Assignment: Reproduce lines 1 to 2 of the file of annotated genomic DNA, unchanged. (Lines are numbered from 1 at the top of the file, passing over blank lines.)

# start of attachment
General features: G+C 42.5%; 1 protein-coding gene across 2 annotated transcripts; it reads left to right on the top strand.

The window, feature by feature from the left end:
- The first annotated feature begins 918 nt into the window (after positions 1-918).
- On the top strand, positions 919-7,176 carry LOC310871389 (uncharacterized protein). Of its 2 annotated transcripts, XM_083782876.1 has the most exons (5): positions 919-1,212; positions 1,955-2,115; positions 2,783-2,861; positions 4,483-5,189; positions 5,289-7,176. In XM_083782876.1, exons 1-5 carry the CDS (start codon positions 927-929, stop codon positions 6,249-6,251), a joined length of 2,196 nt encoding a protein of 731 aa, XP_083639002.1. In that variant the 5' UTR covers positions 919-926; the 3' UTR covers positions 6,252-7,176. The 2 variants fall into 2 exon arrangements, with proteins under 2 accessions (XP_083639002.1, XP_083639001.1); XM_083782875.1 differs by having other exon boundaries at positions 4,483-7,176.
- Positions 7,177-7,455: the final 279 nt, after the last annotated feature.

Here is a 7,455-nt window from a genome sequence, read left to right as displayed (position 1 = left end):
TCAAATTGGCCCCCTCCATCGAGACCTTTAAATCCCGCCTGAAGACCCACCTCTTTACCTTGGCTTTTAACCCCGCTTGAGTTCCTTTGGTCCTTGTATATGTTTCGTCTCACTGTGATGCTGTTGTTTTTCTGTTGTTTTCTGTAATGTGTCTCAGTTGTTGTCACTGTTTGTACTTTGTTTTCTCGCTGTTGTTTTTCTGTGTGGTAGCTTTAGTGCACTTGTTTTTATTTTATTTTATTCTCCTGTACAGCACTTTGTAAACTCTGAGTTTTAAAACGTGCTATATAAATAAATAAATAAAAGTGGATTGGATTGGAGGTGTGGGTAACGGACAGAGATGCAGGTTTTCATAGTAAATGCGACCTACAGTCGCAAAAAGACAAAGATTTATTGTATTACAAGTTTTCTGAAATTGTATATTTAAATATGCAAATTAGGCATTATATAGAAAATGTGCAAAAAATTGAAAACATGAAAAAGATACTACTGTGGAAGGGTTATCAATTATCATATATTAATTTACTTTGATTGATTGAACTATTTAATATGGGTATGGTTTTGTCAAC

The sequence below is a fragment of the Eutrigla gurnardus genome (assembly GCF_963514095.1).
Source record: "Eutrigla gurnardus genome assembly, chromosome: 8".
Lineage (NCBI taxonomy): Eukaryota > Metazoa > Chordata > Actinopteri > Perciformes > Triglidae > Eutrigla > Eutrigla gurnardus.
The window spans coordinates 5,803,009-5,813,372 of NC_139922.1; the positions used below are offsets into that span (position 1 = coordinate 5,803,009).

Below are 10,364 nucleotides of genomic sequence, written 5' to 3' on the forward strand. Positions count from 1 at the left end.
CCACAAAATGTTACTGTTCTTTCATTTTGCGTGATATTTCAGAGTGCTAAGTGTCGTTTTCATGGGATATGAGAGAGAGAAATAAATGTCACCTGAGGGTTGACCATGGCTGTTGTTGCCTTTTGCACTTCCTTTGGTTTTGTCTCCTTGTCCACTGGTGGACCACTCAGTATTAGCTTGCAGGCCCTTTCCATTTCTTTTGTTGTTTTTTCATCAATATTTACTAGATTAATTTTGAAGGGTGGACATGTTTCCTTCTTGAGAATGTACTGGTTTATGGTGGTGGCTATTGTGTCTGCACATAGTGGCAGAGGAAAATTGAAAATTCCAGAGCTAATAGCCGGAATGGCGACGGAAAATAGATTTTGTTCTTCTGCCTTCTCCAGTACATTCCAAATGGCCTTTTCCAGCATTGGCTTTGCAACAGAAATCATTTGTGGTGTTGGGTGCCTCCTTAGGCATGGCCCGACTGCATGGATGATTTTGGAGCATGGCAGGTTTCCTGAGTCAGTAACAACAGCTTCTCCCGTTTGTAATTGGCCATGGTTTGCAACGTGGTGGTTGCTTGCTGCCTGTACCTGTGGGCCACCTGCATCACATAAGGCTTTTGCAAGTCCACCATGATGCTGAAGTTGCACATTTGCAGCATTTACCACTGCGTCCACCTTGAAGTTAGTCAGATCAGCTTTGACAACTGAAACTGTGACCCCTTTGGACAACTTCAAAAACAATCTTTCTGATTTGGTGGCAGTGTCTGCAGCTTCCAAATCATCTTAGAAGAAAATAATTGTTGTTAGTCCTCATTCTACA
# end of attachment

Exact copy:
General features: G+C 42.5%; 1 protein-coding gene across 2 annotated transcripts; it reads left to right on the top strand.

The window, feature by feature from the left end: